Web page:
First, Lee's additions to the last chapter: The most impressive sites are the French Catherdals. In Paris the Cathedral was restored, clean and polished, the statues and artwork went on forever. In Chartres theCathedral was probably as large, but not maintained. It gave an account of what happens if you don.t have a few million dollars to maintain these giant antique stone structures. Mold and moss grow on the outside, roofs leak causing plaster to fall on the inside. The statues and stained glass get a layer of black. It was still a beautiful landmark, there was a restoration project working on the front facade and the ceiling above the altar (not little at probably 10,000 sq ft, but less than 10% of total ceiling) was recently refurbished. It looks like a terriffic job to try to maintain these huge buildings, this one finished in 1260, the other side being the superb quality and engineering skills that created a structure that lasted this long. Trying to find dimensions in guide books, the Nave is 427' long,120' high. We visited St Pierre's Church, again finding much needed maintenance,with netting to protect people from falling plaster. I am not being critical of efforts to maintain these structures, but wonder where the millions of dollars eventually needed to keep them up will actually come from. Lee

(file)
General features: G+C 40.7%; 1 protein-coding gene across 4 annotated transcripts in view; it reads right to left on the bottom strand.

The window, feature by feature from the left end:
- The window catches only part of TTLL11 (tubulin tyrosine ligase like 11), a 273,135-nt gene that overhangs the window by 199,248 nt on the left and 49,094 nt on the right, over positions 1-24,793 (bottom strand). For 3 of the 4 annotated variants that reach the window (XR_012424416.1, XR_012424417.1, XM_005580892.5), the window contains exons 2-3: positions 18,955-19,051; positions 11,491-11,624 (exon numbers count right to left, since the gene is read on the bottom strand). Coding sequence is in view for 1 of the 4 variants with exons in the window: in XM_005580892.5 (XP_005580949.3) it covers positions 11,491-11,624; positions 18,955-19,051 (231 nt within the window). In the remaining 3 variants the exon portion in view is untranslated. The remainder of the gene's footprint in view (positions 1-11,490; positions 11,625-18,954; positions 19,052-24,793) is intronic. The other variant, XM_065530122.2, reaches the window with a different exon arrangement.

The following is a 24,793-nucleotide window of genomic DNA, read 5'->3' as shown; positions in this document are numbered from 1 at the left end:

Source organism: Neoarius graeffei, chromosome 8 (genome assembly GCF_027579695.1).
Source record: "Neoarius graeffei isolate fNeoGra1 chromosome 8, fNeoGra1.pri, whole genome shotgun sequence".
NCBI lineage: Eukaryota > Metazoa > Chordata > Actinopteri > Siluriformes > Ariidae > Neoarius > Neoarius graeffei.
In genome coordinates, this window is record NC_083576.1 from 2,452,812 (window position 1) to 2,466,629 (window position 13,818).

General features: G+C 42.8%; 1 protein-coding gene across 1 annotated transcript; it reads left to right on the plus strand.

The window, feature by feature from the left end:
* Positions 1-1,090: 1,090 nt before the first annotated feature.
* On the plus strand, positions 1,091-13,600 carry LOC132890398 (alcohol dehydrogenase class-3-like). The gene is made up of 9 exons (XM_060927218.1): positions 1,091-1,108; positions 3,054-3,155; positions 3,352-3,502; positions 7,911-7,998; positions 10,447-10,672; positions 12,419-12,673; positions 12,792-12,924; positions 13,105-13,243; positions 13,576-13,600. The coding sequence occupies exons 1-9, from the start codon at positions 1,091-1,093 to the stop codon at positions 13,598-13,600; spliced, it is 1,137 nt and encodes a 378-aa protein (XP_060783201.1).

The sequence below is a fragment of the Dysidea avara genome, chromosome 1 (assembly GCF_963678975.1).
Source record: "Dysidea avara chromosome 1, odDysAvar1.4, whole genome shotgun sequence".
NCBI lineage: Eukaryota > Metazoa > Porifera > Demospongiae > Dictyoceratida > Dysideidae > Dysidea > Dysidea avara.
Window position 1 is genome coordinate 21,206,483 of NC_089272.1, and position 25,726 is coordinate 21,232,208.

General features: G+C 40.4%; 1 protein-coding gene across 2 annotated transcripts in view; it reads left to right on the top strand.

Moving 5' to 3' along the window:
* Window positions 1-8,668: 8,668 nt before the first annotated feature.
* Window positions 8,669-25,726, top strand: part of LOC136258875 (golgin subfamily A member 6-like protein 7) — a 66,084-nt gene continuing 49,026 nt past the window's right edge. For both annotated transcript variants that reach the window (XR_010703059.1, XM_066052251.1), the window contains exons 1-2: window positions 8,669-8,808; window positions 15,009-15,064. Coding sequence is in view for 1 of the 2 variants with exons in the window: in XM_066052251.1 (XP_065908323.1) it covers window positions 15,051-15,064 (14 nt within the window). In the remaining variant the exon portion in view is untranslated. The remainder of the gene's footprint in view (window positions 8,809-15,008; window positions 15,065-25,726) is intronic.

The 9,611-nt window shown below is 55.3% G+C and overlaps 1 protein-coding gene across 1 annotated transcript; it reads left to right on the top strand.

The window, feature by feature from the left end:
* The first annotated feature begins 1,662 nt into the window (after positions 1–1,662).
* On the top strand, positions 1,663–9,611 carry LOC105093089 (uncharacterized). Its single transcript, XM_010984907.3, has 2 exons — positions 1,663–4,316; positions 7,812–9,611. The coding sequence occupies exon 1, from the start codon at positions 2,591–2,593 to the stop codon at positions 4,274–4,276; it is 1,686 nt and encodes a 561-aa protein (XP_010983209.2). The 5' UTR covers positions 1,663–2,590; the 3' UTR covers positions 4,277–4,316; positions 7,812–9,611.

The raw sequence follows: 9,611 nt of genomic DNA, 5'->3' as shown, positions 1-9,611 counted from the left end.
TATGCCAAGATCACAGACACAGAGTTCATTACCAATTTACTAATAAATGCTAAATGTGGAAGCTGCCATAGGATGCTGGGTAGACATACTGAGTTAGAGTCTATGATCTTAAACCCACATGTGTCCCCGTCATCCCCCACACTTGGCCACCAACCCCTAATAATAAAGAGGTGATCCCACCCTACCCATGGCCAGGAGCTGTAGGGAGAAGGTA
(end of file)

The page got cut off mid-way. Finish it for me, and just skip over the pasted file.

Our first B &B in France was delightful. We sat with two French women at breakfast who helped us learn a few more phrases in French. Another couple from the south of France called ahead for our reservation for Sunday night in Amboise in the Loire Valley. Ming stopped by to share her recommendations for sightseeing in the Dordogne valley. We headed out with her for another morning of exploration. We lunched at a local restaurant crowded with families. I ordered salade Nicoise and Lee had rump steak. It was hard saying good-by to Ming, she felt like an old friend. She has traveled the world for over 20 years. Her long-time boyfriend is a professor of film in Bejing and doesn't like to travel. She is planning to write a guide for people in China who have just recently been able to travel. She loved practicing her English and I enjoyed hearing about her life.The drive to Amboise wasn't too difficult, we stayed on big roads with few towns, lots of fields of corn and sunflowers. Solitary hunters with guns could be seen walking across the distant fields. We couldn't find our hotel,not even the street. We parked and walked around the narrow cobblestoned streets of Amboise looking for 8 place Michel Debre. The GPS worked well to get us near, but can't deal with the maze of tiny streets. The owner had agreed to meet us at six to let us in. When we finally found him he spoke no English and our room turned out to be on the third floor above his tiny restaurant. He got in the car to help us drive there and deposited me and the luggage in front while he and Lee went to find a friend who would let us park the car where he could keep an eye on it. Since the only entry was through the restaurant, he gave us a key. We joked about putting out the sign board with an opening announcement for a new American Restaurant. Below are the entrance, the room and the view, not bad, just strange.